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Moving to 1ghz ethernet
Brett_Tabke




msg:3225957
 2:47 pm on Jan 20, 2007 (gmt 0)

Is there really much of a difference between 10/100 Ethernet and 1000 Ethernet? We only have half a dozen computers on network, but we do have a huge share network attached storage drive system that gets a fair amount of work. I am wondering if there is really that much of a diff to warrant the up grade?

 

inbound




msg:3225978
 3:08 pm on Jan 20, 2007 (gmt 0)

Only 1Gbit? 10GBase-T ships... (10 Gbit over copper Cat6/7)

[theregister.co.uk ]

On the serious side, running NAS can be a bandwidth hog so I'd say upgrading may be worthwhile. However, think about the state of your cabling as performance can be seriously hampered by cabling issues (interference, degraded copper, poorly wired plugs etc...)

Upgrading to optical may be a step too far for your needs.

ADDED

Anyone wanting to get an idea of how cabling/interference may be the issue on your network should pick up the first part of the Cisco CCNA coursework. It covers the basics that often cause issues, meaning you can make sure you are making the best of what you have before upgrading.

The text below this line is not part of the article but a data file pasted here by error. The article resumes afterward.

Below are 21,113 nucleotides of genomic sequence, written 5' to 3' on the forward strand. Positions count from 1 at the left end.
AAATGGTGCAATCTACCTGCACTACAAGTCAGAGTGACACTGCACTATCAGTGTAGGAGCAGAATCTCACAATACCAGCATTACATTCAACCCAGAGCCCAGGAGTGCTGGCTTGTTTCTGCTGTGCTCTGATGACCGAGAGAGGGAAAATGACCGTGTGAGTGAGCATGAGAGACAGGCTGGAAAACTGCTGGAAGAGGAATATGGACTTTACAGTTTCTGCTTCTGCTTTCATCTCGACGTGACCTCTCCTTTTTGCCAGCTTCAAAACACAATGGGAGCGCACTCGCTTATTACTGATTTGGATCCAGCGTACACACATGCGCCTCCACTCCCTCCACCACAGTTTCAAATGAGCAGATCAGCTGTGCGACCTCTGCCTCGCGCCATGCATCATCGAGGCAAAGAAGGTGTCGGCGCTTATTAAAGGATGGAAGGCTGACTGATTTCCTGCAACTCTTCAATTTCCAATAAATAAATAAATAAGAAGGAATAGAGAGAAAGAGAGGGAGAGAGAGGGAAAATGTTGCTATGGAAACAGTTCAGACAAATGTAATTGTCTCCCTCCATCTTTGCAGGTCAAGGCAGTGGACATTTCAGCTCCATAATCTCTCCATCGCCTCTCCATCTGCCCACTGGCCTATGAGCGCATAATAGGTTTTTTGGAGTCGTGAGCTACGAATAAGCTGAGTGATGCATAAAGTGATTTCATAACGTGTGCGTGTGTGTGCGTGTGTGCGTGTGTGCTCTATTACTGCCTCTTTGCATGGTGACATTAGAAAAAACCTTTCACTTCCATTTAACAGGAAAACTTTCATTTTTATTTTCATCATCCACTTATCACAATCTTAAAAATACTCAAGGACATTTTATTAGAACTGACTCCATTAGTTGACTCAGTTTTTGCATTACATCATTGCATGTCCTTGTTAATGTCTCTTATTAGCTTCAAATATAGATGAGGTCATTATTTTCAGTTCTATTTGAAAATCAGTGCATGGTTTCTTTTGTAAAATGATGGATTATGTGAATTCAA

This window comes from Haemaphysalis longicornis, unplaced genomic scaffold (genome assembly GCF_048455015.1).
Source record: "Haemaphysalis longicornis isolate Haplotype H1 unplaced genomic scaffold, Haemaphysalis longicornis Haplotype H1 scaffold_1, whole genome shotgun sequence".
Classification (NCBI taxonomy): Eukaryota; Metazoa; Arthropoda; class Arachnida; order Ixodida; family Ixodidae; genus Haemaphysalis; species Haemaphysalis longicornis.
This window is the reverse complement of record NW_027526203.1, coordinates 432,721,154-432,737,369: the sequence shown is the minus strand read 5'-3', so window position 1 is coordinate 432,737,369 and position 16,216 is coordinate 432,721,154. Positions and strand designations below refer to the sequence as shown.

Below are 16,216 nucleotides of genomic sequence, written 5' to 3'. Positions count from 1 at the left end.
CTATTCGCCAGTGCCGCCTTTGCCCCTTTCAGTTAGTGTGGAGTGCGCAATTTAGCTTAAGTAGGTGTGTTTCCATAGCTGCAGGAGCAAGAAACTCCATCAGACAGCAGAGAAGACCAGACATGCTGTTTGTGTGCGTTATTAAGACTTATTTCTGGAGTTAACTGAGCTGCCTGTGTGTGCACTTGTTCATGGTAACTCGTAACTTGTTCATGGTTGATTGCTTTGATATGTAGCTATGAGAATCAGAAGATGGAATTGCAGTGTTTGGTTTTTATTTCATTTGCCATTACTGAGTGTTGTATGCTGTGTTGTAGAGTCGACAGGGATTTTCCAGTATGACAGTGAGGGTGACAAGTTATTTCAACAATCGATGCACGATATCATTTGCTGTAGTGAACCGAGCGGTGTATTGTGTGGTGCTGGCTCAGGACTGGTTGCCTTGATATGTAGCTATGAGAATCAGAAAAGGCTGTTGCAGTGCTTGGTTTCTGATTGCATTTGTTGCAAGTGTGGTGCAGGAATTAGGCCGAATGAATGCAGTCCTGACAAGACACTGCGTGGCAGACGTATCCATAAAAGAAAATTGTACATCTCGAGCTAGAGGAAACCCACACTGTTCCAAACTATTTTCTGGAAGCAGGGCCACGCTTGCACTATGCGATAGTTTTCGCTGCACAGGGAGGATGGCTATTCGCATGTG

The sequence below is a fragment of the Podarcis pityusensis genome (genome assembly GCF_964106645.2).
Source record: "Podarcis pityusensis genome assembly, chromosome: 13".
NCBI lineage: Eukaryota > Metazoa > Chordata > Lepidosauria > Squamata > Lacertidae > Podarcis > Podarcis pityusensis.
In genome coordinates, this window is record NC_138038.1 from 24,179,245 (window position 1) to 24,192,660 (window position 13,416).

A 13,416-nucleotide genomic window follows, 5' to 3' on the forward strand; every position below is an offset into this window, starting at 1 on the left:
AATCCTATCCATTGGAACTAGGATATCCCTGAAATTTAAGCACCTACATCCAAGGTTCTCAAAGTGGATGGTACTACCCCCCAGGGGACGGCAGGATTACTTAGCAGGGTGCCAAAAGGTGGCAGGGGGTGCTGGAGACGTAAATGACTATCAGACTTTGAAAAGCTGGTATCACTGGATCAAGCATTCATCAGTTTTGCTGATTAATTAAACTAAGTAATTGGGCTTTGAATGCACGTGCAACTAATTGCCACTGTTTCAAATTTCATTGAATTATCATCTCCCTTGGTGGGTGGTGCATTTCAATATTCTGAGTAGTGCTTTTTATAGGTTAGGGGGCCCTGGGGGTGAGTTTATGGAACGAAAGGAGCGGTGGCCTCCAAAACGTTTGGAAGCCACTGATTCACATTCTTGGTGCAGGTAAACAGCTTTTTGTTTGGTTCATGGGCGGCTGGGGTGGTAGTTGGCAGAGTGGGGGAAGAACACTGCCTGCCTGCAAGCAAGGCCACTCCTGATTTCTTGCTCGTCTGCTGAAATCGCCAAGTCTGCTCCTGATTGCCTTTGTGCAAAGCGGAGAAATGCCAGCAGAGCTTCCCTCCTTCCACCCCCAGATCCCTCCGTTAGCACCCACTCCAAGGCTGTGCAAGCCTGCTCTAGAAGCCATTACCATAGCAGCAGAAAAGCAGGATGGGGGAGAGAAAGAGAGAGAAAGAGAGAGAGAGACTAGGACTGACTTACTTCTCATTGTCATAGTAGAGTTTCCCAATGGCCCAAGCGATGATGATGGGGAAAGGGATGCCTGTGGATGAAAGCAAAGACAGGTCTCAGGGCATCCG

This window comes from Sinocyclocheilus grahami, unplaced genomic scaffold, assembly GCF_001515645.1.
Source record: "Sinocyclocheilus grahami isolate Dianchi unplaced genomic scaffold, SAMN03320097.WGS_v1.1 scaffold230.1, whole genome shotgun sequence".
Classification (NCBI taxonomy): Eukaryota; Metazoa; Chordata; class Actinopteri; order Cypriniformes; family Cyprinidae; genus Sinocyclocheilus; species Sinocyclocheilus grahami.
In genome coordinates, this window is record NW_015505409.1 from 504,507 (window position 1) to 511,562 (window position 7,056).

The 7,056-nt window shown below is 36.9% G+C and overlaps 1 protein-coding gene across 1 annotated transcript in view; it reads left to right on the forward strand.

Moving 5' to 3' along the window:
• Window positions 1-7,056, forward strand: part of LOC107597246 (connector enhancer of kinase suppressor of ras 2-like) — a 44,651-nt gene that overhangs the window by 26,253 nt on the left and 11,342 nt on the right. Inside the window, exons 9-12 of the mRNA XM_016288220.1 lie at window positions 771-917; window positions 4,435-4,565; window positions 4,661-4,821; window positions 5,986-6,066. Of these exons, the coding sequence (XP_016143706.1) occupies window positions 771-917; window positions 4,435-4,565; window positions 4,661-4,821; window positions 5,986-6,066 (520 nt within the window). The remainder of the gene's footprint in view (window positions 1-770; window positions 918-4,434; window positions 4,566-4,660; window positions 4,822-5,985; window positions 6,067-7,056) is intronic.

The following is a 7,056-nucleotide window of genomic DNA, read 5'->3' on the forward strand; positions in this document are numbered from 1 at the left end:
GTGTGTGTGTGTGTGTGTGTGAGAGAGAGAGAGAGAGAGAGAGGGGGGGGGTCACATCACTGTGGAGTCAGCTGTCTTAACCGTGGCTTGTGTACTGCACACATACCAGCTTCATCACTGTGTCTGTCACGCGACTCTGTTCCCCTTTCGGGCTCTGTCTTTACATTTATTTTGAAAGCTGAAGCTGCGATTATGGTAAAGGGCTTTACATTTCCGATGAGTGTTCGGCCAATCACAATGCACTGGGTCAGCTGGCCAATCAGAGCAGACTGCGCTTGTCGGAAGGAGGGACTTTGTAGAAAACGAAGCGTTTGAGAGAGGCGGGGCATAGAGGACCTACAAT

centime




msg:3226063
 4:21 pm on Jan 20, 2007 (gmt 0)

Actually, i ocassionally have to do a backup of servers , somewhere else, not web related,

The diference between 10/100mb and 1g switches was literally staggering, further more , we use network applications which are very demanding of bandwidth an have multiple users

The performance characteristics, ie hangups, slow loading, ocassional aborted transactions, it all improved dramatically.

Mind you, as suggested above, we also got new cabling an new switches and new nic cards between all the relevant connected machines

or else, max speed is constrained to the speed of the slowest component

cheers

jimbeetle




msg:3226185
 6:47 pm on Jan 20, 2007 (gmt 0)

Even for a one-man operation the price of gigabit ethernet has one of the better benefit to cost ratios around. I run four boxes with twin 500G NAS drives. The difference in transfer times is as centime says, "staggering", can even feel it in large print jobs. The biggest cost is probably upgrading the NAS. For my humble purposes I picked a gigabit twin enclosure so I wouldn't be constrained by disk size, just pop in larger ones if I ever need to.

Brett_Tabke




msg:3226309
 9:28 pm on Jan 20, 2007 (gmt 0)

Well, after studying it more today, I don;t think the price diff is all that great to worry too much about it. I was surprised at how cheap I could get a hub and a card these days. I am going to give it a shot and isolate just my box, the nas, and the hub from the rest of the network. Ya, I'm gonna get a draftN linksys too and have a go with that and a card on my laptop that goes back and forth to work. That should give me a good test. I figure I can get it all done for under $300 - which is respectable.

> large nas

I went with a 2 terabyte Buffalo tera station. It is 10/100/1000 out of the box. We have it in parity mode which gives about 1.5tb usable space. You can plug in up to 4 usb drives for expansion. That's plenty of space for us at the present.

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